Laura Holmes and Paul Jost—a married couple who appear to have done political fundraising in the past—challenged a federal law’s per-election ceilings on First Amendment grounds. That law limits the amount that an individual can contribute to a candidate for a federal office (such as a presidential candidate). The per-individual limit is $2600. That same federal law sets per-election limits: individuals may contribute up to $2600 for a candidate’s primary race and an additional $2600 for the general. (The number has gone up slightly since the law was challenged in 2014. It’s now $2700.)
Holmes and Jost wanted to forego making any contributions to a candidate’s primary race and “carry over” any applicable limit to the general race, thereby allowing them to give up to $5200 for a candidate’s general race. The couple argued that the effect of what they wanted to do would be the same ($5200 for a given election cycle), and that the per-election limits unfairly limit their freedom of speech and freedom of association.
In a different case in 2014, the Supreme Court struck down the law’s aggregate limits, which prohibited individuals from contributing in a two-year period more than $117,000 in total for all candidates for federal offices and national political parties. But that decision left the per-individual, per-election limits “undisturbed.” (Interestingly, Holmes and Jost filed their lawsuit about three months after the Supreme Court’s 2014 decision.)
Late last year, the full 11-judge U.S. Court of Appeals for the D.C. Circuit upheld the per-individual, per-election limits. The Court relied on both the Supreme Court’s 2014 decision that did not address the per-election limits, and the Supreme Court’s landmark campaign-finance decision from 1976 (Buckley v. Valeo) that upheld the same per-election structure in the law (albeit with lower dollar amounts in 1976 than today). Holmes and Jost argued that if the whole purpose of the law is to prevent corruption, then a $5200 per-cycle limit accomplishes that goal, and thus that there is no need for the per-election limits. The Court rejected this argument, finding that Congress had to impose some time limit on the contributions, and that Congress does not have to justify the time frame it’s chosen—just like the Supreme Court did not require Congress to justify the limits’ dollar amount in 1976.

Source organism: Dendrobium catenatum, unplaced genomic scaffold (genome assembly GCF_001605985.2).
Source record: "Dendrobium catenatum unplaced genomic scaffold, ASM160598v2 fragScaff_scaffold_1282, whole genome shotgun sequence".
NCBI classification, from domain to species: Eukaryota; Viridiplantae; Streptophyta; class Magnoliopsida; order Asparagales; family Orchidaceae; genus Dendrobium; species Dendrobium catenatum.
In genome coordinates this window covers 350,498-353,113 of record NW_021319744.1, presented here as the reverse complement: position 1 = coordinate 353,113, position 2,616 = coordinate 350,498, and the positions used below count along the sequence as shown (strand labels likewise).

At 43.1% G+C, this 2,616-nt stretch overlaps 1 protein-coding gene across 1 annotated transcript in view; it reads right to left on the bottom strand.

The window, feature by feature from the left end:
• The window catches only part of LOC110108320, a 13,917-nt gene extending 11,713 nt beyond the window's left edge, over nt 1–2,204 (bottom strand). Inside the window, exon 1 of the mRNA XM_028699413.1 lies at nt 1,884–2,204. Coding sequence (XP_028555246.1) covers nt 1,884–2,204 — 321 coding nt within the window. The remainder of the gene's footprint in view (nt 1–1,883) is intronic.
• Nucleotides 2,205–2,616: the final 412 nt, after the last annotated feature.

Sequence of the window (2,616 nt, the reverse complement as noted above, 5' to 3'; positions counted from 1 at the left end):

It’s unclear whether Holmes and Jost will appeal this decision to the Supreme Court, or how the high court might rule if decided to take the case. If it does, we’ll for sure keep you updated.
Case: Holmes v. FEC, No. 16-5194, (D.C. Cir. Nov. 28, 2017) (en banc) (opinion here)